Thank you for being here today to discuss the critical situation in South Sudan.
For years, South Sudan struggled to gain their independence.
Now it is struggling for survival.
Rarely have such high hopes been squandered so quickly.
Time and again, the country’s leaders have resorted to weapons and identity politics to resolve their differences. The children, women and men of South Sudan are paying with their lives.
Violent attacks have killed tens of thousands of people and forced some 2.6 million to flee their homes. This includes more than one million people who have sought refuge in neighbouring countries. Six million people are in need of aid – half of the population.
One million children are missing out on education because their schools have been destroyed, damaged, occupied or closed.
4.8 million people are facing severe food shortages.
Earlier this year, I saw for myself the fear and despair of some of the 200,000 men, women, boys and girls who are sheltering in UN protection sites.
Hundreds of thousands of others are destitute, roaming the bush, or sheltering with extended family, friends or strangers.
Unbelievably, the situation has deteriorated since my visit in February. Violence has erupted again in many parts of the country, forcing people from their homes.
Rape is being perpetrated on a mass scale. Over a two-week period in July, at least 217 cases of sexual violence were documented in Juba alone.
Sixty-three aid workers have been killed since the beginning of the crisis. Many others have been harassed, abused, detained and arrested.
In one heinous attack on the Terrain Hotel in July, a humanitarian worker was killed and others were raped, sexually assaulted and beaten.
I have launched a special investigation into the response by United Nations peacekeeping troops to the violence in July. But the full responsibility for these crimes lies with the perpetrators.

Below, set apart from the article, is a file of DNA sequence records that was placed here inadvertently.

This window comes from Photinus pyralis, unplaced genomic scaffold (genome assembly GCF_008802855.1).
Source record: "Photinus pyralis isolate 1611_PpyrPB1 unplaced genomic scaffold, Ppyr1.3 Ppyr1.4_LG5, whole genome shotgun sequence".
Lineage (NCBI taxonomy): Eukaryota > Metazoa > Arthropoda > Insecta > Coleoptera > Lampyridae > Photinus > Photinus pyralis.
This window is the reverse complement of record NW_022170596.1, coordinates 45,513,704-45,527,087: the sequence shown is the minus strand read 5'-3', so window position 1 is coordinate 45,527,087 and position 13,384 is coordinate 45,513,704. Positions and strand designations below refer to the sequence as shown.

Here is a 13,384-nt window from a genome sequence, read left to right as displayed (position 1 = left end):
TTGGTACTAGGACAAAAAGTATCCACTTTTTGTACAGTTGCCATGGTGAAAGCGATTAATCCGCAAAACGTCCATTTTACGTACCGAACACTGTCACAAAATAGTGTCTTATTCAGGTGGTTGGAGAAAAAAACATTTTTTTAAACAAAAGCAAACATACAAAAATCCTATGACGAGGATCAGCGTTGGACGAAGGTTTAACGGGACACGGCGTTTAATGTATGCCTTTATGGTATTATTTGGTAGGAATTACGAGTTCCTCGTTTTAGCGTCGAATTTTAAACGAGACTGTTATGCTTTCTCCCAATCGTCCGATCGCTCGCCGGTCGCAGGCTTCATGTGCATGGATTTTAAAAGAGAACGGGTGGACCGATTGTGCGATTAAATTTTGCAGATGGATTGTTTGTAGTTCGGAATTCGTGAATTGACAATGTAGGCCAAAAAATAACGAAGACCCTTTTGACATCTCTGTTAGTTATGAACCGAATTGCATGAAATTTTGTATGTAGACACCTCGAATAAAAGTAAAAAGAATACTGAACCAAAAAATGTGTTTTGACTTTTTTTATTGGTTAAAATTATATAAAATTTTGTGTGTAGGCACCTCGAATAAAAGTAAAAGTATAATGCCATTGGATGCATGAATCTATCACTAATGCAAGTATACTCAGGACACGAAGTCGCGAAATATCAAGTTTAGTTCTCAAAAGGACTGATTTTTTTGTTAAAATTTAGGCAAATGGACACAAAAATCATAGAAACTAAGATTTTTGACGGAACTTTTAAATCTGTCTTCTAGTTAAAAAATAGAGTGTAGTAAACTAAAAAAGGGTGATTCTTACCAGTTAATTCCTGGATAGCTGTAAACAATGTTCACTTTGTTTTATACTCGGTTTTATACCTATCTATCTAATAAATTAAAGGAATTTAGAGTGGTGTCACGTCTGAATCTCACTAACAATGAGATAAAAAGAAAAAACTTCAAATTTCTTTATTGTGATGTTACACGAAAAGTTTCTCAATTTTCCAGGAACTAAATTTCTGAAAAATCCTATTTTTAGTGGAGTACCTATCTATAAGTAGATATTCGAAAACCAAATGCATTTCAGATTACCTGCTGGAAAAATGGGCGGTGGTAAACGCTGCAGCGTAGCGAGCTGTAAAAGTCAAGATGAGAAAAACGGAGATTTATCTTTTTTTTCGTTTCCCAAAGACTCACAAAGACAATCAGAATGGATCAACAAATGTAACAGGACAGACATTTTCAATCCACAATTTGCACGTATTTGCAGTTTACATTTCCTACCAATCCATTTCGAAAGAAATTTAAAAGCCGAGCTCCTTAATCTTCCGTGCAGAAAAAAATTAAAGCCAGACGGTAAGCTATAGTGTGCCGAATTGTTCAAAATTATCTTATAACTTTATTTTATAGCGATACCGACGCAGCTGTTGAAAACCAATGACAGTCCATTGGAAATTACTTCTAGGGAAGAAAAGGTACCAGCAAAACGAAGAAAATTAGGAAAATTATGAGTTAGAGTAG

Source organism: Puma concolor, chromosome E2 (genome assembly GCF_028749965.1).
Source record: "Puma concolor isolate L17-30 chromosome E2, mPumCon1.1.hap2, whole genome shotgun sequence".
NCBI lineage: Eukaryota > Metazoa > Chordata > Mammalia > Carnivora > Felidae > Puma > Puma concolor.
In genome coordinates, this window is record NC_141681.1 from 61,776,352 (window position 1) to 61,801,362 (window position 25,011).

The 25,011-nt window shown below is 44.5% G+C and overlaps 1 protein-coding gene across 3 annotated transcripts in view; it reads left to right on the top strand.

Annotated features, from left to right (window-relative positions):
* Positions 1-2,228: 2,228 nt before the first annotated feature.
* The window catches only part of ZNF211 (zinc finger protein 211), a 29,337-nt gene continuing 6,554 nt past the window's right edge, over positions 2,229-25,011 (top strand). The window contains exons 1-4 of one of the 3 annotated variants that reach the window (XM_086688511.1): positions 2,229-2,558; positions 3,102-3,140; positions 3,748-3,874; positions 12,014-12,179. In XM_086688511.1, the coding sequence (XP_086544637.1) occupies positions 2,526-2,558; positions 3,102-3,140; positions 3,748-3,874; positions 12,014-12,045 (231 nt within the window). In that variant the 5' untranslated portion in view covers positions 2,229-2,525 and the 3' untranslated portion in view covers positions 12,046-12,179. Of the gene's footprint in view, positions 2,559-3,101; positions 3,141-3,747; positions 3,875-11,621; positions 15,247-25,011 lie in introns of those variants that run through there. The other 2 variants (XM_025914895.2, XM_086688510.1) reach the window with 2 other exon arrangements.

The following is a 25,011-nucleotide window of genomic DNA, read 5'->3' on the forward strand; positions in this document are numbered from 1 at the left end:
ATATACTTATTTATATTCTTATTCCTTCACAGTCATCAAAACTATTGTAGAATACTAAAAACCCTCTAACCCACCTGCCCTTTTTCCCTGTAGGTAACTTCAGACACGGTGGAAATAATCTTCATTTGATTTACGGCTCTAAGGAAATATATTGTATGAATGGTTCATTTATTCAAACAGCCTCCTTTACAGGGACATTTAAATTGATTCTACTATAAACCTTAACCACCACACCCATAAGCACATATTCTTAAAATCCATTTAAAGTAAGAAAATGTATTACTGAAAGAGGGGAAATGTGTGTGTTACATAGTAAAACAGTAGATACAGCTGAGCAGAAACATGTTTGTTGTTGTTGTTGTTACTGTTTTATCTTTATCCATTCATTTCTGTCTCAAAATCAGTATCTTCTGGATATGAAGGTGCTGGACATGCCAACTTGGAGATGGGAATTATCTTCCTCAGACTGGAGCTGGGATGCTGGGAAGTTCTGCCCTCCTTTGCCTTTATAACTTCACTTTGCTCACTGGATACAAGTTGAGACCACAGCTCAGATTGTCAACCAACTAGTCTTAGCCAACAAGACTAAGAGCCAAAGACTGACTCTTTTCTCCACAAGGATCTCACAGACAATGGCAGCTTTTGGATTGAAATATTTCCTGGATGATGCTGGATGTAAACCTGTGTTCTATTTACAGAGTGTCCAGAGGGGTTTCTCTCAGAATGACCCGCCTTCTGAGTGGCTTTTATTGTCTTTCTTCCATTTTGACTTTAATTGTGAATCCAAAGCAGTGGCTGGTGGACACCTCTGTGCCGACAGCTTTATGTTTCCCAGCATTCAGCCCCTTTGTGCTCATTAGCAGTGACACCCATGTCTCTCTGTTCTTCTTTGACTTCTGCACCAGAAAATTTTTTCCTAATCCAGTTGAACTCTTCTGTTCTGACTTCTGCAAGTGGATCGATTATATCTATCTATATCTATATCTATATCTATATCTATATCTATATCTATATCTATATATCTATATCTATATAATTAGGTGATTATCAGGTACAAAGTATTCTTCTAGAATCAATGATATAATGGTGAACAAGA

Humanitarian agencies have provided life-saving assistance and protection to more than 3 million people so far this year, despite the difficulties.
But they now face a severe funding shortage. The South Sudan Humanitarian Response Plan is only 54 per cent funded, leaving a shortfall of nearly $700 million.
We have received less than 20 per cent of the $702 million we need to support South Sudanese refugees and host communities in neighbouring countries.
Humanitarians can only fulfil their mandate if parties to the conflict respect their independence, and if donors step up their support.
There is no military solution to this conflict. Only greater misery and suffering for the many, at the hands of the few.
I urge everyone in this room with influence to use every opportunity to exert pressure on the parties and their leaders to reverse the slide into deeper violence and more desperate need.
The parties must uphold the peace agreement they signed more than a year ago, and move towards rebuilding this fractured young nation.
In the meantime, we cannot stand by as the people of South Sudan suffer.
Thank you for your support and commitment. Thank you very much.